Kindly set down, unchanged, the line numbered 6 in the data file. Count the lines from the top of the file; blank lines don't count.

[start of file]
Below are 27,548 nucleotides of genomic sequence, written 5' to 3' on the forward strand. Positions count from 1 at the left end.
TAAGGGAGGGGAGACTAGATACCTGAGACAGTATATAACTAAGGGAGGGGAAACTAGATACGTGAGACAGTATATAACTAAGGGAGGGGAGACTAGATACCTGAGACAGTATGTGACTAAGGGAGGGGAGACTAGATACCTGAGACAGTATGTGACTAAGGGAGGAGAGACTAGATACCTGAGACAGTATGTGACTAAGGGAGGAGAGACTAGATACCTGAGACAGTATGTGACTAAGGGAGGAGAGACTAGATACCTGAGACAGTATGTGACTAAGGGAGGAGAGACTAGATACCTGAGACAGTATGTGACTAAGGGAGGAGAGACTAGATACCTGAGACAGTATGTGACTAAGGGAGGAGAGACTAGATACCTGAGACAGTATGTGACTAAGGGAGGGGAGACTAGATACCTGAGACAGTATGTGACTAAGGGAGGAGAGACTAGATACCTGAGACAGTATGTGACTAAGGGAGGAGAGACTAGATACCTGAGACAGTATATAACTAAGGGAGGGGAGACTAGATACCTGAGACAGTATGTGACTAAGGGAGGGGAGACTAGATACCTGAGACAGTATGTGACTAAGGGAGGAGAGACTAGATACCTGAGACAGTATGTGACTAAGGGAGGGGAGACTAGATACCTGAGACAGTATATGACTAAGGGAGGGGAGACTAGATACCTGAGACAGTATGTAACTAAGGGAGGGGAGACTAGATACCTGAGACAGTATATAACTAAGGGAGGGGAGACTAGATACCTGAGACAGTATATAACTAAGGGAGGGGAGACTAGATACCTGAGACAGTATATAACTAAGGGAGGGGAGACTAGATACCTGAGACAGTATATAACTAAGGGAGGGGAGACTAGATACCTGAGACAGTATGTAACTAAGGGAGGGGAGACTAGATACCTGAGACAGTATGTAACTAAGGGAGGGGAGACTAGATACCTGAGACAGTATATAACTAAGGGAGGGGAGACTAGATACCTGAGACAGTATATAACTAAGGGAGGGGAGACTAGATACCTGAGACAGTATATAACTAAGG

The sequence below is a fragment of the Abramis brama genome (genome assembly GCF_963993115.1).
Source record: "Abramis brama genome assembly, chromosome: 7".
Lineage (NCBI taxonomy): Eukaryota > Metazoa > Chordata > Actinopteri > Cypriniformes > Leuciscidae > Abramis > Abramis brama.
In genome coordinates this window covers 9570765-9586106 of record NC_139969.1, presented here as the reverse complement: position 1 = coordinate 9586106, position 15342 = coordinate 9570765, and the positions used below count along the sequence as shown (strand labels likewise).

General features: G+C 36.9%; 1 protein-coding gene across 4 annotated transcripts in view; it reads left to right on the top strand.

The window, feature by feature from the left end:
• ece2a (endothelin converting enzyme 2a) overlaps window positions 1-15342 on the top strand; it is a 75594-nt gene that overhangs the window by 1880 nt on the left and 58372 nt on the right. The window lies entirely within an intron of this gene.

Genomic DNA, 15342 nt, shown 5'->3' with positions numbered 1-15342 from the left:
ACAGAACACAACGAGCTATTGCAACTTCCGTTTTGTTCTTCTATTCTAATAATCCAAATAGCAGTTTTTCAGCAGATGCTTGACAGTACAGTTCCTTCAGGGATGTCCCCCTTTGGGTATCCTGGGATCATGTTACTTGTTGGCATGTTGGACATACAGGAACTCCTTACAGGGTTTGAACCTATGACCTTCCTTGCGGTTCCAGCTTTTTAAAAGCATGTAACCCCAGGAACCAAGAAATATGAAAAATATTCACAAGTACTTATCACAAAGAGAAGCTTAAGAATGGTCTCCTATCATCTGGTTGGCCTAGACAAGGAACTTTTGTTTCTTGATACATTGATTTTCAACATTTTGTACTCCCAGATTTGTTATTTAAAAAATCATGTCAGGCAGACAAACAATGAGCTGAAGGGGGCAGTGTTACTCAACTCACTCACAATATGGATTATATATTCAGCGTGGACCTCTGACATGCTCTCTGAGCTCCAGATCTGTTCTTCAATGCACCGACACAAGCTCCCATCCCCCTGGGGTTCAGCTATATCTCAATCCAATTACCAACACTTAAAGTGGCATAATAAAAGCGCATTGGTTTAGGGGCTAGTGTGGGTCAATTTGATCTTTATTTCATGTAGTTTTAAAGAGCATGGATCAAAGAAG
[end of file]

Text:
In genome coordinates this window covers 9570765-9586106 of record NC_139969.1, presented here as the reverse complement: position 1 = coordinate 9586106, position 15342 = coordinate 9570765, and the positions used below count along the sequence as shown (strand labels likewise).